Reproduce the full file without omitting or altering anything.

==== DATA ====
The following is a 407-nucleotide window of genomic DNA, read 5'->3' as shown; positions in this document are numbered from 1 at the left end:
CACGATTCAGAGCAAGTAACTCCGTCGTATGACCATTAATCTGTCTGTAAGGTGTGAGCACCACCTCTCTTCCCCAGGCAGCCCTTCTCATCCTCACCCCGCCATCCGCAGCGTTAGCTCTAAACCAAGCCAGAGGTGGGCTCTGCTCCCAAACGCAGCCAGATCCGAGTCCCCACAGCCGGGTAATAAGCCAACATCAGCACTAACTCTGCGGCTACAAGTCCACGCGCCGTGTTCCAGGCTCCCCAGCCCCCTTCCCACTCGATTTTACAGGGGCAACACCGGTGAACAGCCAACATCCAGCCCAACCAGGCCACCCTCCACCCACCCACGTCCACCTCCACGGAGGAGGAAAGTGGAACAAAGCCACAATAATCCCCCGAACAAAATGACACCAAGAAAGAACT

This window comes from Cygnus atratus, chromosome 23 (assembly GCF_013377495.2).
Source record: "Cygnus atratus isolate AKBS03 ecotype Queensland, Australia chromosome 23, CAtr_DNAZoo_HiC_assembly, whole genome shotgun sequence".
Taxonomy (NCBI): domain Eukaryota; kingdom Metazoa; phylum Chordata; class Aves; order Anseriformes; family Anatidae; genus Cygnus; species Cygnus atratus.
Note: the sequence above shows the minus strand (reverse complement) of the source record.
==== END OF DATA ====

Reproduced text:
The following is a 407-nucleotide window of genomic DNA, read 5'->3' as shown; positions in this document are numbered from 1 at the left end:
CACGATTCAGAGCAAGTAACTCCGTCGTATGACCATTAATCTGTCTGTAAGGTGTGAGCACCACCTCTCTTCCCCAGGCAGCCCTTCTCATCCTCACCCCGCCATCCGCAGCGTTAGCTCTAAACCAAGCCAGAGGTGGGCTCTGCTCCCAAACGCAGCCAGATCCGAGTCCCCACAGCCGGGTAATAAGCCAACATCAGCACTAACTCTGCGGCTACAAGTCCACGCGCCGTGTTCCAGGCTCCCCAGCCCCCTTCCCACTCGATTTTACAGGGGCAACACCGGTGAACAGCCAACATCCAGCCCAACCAGGCCACCCTCCACCCACCCACGTCCACCTCCACGGAGGAGGAAAGTGGAACAAAGCCACAATAATCCCCCGAACAAAATGACACCAAGAAAGAACT

This window comes from Cygnus atratus, chromosome 23 (assembly GCF_013377495.2).
Source record: "Cygnus atratus isolate AKBS03 ecotype Queensland, Australia chromosome 23, CAtr_DNAZoo_HiC_assembly, whole genome shotgun sequence".
Taxonomy (NCBI): domain Eukaryota; kingdom Metazoa; phylum Chordata; class Aves; order Anseriformes; family Anatidae; genus Cygnus; species Cygnus atratus.
Note: the sequence above shows the minus strand (reverse complement) of the source record.